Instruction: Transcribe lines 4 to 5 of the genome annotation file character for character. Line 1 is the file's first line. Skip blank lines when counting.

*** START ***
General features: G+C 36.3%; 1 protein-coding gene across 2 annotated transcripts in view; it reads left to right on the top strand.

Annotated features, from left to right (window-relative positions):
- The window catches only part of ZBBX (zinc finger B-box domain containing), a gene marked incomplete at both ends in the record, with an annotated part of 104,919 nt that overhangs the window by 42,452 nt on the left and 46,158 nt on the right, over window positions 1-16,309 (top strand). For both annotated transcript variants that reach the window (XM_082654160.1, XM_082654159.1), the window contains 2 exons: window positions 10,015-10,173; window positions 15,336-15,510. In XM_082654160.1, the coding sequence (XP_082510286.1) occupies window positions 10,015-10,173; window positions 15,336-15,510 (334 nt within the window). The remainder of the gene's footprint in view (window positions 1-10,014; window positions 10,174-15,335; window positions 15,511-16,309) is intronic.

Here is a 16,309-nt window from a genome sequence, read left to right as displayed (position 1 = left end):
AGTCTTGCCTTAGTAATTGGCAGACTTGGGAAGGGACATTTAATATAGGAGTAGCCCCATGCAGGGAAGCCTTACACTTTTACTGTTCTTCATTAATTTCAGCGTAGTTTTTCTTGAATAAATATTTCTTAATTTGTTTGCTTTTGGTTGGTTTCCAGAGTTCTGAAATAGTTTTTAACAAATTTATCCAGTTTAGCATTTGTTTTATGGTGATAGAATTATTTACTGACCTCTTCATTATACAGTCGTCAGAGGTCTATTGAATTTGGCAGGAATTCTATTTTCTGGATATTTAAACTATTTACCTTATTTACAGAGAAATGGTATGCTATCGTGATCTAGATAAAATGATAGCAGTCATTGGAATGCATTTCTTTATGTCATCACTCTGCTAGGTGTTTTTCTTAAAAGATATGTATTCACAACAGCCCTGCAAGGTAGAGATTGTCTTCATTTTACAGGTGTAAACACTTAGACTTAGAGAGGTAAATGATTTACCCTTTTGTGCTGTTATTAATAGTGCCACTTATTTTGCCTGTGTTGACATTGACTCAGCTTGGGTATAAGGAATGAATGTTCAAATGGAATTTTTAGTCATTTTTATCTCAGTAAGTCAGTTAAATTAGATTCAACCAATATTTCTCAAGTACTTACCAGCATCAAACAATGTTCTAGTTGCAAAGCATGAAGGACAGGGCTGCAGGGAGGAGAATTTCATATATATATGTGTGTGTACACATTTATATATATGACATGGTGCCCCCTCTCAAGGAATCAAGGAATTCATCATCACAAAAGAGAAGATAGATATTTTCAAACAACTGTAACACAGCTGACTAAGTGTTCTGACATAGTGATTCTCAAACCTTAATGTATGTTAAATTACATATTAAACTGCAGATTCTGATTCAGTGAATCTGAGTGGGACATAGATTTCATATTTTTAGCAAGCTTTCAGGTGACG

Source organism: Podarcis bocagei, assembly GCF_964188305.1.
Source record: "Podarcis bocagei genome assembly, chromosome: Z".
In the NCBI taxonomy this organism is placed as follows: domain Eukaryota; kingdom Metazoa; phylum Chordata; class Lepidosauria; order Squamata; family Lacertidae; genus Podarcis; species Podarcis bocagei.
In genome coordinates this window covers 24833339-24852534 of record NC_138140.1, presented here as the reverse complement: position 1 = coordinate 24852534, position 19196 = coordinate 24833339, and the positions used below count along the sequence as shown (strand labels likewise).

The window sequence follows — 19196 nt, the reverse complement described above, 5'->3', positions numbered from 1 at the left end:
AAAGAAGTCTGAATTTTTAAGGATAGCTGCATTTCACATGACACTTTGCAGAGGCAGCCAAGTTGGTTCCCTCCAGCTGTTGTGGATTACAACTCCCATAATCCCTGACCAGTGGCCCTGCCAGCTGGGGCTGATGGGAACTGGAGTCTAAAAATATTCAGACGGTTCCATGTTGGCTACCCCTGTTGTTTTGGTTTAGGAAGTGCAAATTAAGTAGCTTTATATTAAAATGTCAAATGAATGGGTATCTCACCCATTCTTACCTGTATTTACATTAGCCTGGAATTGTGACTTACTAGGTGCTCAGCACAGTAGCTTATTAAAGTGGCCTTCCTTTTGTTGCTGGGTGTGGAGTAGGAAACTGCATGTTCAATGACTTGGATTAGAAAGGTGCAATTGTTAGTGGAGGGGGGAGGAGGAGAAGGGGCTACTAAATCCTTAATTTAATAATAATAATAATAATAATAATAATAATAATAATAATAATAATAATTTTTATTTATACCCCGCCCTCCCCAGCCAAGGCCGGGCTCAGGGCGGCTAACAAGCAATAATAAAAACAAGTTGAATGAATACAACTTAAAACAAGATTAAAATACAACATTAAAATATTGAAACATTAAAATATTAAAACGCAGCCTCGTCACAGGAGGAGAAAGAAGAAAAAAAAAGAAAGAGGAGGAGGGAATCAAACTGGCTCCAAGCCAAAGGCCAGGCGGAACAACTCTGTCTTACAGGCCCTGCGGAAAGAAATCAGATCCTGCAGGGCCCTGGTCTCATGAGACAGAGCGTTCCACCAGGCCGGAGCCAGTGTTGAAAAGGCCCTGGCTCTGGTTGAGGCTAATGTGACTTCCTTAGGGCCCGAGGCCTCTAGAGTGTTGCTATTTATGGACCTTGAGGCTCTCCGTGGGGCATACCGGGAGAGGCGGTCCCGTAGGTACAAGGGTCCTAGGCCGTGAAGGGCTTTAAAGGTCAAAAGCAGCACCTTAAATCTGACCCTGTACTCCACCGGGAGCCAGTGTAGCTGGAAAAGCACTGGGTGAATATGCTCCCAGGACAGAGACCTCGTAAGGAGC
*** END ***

Here is a 16,309-nt window from a genome sequence, read left to right as displayed (position 1 = left end):
AGTCTTGCCTTAGTAATTGGCAGACTTGGGAAGGGACATTTAATATAGGAGTAGCCCCATGCAGGGAAGCCTTACACTTTTACTGTTCTTCATTAATTTCAGCGTAGTTTTTCTTGAATAAATATTTCTTAATTTGTTTGCTTTTGGTTGGTTTCCAGAGTTCTGAAATAGTTTTTAACAAATTTATCCAGTTTAGCATTTGTTTTATGGTGATAGAATTATTTACTGACCTCTTCATTATACAGTCGTCAGAGGTCTATTGAATTTGGCAGGAATTCTATTTTCTGGATATTTAAACTATTTACCTTATTTACAGAGAAATGGTATGCTATCGTGATCTAGATAAAATGATAGCAGTCATTGGAATGCATTTCTTTATGTCATCACTCTGCTAGGTGTTTTTCTTAAAAGATATGTATTCACAACAGCCCTGCAAGGTAGAGATTGTCTTCATTTTACAGGTGTAAACACTTAGACTTAGAGAGGTAAATGATTTACCCTTTTGTGCTGTTATTAATAGTGCCACTTATTTTGCCTGTGTTGACATTGACTCAGCTTGGGTATAAGGAATGAATGTTCAAATGGAATTTTTAGTCATTTTTATCTCAGTAAGTCAGTTAAATTAGATTCAACCAATATTTCTCAAGTACTTACCAGCATCAAACAATGTTCTAGTTGCAAAGCATGAAGGACAGGGCTGCAGGGAGGAGAATTTCATATATATATGTGTGTGTACACATTTATATATATGACATGGTGCCCCCTCTCAAGGAATCAAGGAATTCATCATCACAAAAGAGAAGATAGATATTTTCAAACAACTGTAACACAGCTGACTAAGTGTTCTGACATAGTGATTCTCAAACCTTAATGTATGTTAAATTACATATTAAACTGCAGATTCTGATTCAGTGAATCTGAGTGGGACATAGATTTCATATTTTTAGCAAGCTTTCAGGTGACG